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Definitions of humor

  1. To comply with the humor of; to adjust matters so as suit the peculiarities, caprices, or exigencies of; to adapt one's self to; to indulge by skillful adaptation; as, to humor the mind. Webster Dictionary DB
  2. To help on by indulgence or compliant treatment; to soothe; to gratify; to please. Webster Dictionary DB
  3. To indulge; yield to a particular desire of. The Winston Simplified Dictionary. By William Dodge Lewis, Edgar Arthur Singer. Published 1919.
  4. To go in with the humor of: to gratify by compliance. The american dictionary of the english language. By Daniel Lyons. Published 1899.
  5. To comply with the humor of; indulge. The Clarendon dictionary. By William Hand Browne, Samuel Stehman Haldeman. Published 1894.
  6. To yield to the humor or caprices of; adapt oneself to. The Concise Standard Dictionary of the English Language. By James Champlin Fernald. Published 1919.
  7. the liquid parts of the body Scrapingweb Dictionary DB
  8. the trait of appreciating (and being able to express) the humorous; "she didn't appreciate my humor"; "you can't survive in the army without a sense of humor" Scrapingweb Dictionary DB
  9. the quality of being funny; "I fail to see the humor in it" Scrapingweb Dictionary DB
  10. one of the four fluids in the body whose balance was believed (in ancient and medieval physiology) to determine your emotional and physical state; "the humors are blood and phlegm and yellow and black bile" Scrapingweb Dictionary DB
  11. a message whose ingenuity or verbal skill or incongruity has the power to evoke laughter Scrapingweb Dictionary DB
  12. (Middle Ages) one of the four fluids in the body whose balance was believed to determine your emotional and physical state; "the humors are blood and phlegm and yellow and black bile" Wordnet Dictionary DB
  13. Moisture, especially, the moisture or fluid of animal bodies, as the chyle, lymph, etc.; as, the humors of the eye, etc. Webster Dictionary DB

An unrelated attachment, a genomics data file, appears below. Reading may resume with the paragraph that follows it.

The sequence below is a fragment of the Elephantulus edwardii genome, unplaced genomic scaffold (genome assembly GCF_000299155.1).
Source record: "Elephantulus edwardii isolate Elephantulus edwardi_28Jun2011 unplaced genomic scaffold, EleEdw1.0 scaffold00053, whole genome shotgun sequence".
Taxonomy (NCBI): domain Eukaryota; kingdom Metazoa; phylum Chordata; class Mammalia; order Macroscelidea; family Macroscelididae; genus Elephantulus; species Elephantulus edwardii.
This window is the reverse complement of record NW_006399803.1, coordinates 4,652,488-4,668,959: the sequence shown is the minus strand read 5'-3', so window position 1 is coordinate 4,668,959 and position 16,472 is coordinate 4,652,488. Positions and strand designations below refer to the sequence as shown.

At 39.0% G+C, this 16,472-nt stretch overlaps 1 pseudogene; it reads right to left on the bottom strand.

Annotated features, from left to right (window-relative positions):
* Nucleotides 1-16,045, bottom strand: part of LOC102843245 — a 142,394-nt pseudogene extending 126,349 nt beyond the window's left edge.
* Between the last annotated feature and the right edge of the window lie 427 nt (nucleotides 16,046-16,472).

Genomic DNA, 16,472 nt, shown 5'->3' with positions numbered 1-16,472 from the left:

14. A vitiated or morbid animal fluid, such as often causes an eruption on the skin. Webster Dictionary DB
  15. State of mind, whether habitual or temporary (as formerly supposed to depend on the character or combination of the fluids of the body); disposition; temper; mood; as, good humor; ill humor. Webster Dictionary DB
  16. Changing and uncertain states of mind; caprices; freaks; vagaries; whims. Webster Dictionary DB
  17. Wit; merriment; the tendency to look at things from the mirthful side; caprice; proud conceit; temper; as, good or bad humor; petulance; peevishness; moisture of the body and eye; disease. The Winston Simplified Dictionary. By William Dodge Lewis, Edgar Arthur Singer. Published 1919.
  18. The moisture of fluids of animal bodies: an animal fluid in an unhealthy state: state of mind (because once thought to depend on the humors of the body): disposition: caprice: a mental quality which delights in ludicrous and mirthful ideas. The american dictionary of the english language. By Daniel Lyons. Published 1899.
  19. Animal fluid; state of mind; disposition; caprice; subtle kind of wit. The Clarendon dictionary. By William Hand Browne, Samuel Stehman Haldeman. Published 1894.
  20. Disposition; characteristic mood; whim. The Concise Standard Dictionary of the English Language. By James Champlin Fernald. Published 1919.
  21. A facetious turn of thought. The Concise Standard Dictionary of the English Language. By James Champlin Fernald. Published 1919.
  22. An animal fluid. The Concise Standard Dictionary of the English Language. By James Champlin Fernald. Published 1919.
  23. A catuneous eruption. The Concise Standard Dictionary of the English Language. By James Champlin Fernald. Published 1919.

What are the misspellings for humor?

Usage examples for humor

  1. In the main, men and women are very good; our mistake is, expecting to find people always in our own humor – The Fortunes Of Glencore by Charles James Lever
  2. It seemed to him full of the most delightful humor – Cosmopolis, Complete by Paul Bourget Last Updated: March 3, 2009
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